Editors' ChoiceCardiac Development

Sweet View of Heart Development

Science's STKE  04 Sep 2001:
Vol. 2001, Issue 98, pp. tw11
DOI: 10.1126/stke.2001.98.tw11

Cardiac valves are essential for normal heart function. Formation of the atrioventricular valve in the developing vertebrate heart involves complex but poorly defined signaling interactions between myocardial and endocardial cells at the boundary of the atrium and ventricle. Walsh and Stainier provide molecular insight into this process through their analysis of a zebrafish mutant called jekyll, which is severely defective in the initiation of heart valve formation. The mutated gene encodes UDP-glucose dehydrogenase (Ugdh), an enzyme required for production of hyaluronic acid and proteoglycans. Loss of Ugdh appears to disrupt the events that mark the valve-forming region as distinct from atrium and ventricle.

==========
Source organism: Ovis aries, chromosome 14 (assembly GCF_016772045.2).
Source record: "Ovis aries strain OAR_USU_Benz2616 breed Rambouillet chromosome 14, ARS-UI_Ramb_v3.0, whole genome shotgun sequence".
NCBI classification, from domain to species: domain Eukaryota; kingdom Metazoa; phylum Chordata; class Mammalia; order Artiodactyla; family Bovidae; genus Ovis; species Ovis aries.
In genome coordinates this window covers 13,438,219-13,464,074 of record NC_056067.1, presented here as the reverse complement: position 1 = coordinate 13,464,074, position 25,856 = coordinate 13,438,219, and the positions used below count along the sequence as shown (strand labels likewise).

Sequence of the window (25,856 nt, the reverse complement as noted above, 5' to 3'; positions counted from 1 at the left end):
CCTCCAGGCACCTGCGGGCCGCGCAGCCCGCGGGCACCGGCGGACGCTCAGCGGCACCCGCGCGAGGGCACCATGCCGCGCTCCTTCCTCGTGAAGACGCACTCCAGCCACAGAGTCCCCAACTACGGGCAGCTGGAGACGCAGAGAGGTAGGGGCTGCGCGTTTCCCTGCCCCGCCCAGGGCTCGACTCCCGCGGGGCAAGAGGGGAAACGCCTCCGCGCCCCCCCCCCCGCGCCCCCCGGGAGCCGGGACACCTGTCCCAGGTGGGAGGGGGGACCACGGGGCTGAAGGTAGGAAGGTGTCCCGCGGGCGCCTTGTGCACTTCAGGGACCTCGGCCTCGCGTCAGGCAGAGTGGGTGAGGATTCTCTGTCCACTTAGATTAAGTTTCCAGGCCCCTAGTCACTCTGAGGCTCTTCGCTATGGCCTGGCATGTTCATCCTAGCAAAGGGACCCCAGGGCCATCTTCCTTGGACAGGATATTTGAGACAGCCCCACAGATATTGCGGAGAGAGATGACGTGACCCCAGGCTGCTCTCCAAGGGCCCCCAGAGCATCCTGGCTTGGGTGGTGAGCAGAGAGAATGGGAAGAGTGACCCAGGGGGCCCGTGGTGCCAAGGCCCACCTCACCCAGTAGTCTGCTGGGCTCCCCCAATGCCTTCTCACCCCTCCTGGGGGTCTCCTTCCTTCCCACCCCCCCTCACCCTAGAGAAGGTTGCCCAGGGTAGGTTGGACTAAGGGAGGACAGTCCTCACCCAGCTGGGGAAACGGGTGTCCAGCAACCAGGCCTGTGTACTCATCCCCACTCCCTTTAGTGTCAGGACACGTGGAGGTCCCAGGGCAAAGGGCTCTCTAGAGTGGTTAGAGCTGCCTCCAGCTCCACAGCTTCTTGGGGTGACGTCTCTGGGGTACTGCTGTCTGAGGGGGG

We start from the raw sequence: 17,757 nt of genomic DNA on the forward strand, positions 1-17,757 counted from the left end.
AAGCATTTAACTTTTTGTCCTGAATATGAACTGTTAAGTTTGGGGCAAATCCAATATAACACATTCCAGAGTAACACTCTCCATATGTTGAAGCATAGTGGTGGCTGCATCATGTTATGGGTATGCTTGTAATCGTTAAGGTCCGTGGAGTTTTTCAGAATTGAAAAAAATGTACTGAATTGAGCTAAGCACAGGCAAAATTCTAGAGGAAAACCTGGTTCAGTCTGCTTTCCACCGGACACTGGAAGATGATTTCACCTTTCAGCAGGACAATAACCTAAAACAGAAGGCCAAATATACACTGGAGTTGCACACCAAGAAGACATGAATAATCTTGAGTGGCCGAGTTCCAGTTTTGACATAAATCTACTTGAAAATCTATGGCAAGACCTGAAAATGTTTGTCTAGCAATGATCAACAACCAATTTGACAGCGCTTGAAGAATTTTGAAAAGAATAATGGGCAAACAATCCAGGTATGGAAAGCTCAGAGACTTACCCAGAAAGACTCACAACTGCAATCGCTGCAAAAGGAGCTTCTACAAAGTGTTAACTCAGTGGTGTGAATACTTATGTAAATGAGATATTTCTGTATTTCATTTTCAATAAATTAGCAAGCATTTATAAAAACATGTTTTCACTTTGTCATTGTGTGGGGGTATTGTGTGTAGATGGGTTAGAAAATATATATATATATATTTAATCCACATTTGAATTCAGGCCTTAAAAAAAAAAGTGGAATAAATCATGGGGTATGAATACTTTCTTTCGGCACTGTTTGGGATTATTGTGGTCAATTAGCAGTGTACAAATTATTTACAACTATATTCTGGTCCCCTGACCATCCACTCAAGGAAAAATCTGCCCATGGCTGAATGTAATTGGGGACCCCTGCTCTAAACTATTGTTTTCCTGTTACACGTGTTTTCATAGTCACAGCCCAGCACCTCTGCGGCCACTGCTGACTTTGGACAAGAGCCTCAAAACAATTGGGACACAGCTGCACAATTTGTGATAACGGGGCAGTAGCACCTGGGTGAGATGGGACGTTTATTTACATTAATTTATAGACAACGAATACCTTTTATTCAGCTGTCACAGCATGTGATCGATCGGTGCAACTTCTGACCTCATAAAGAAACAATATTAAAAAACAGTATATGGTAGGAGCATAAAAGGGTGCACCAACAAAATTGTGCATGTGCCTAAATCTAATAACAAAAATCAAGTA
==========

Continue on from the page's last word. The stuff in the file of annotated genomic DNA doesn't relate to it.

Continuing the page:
E. C. Walsh and D. Y. R. Stainier, UDP-Glucose dehydrogenase required for cardiac valve formation in zebrafish. Science 293, 1670-1673 (2001). [Abstract] [Full Text]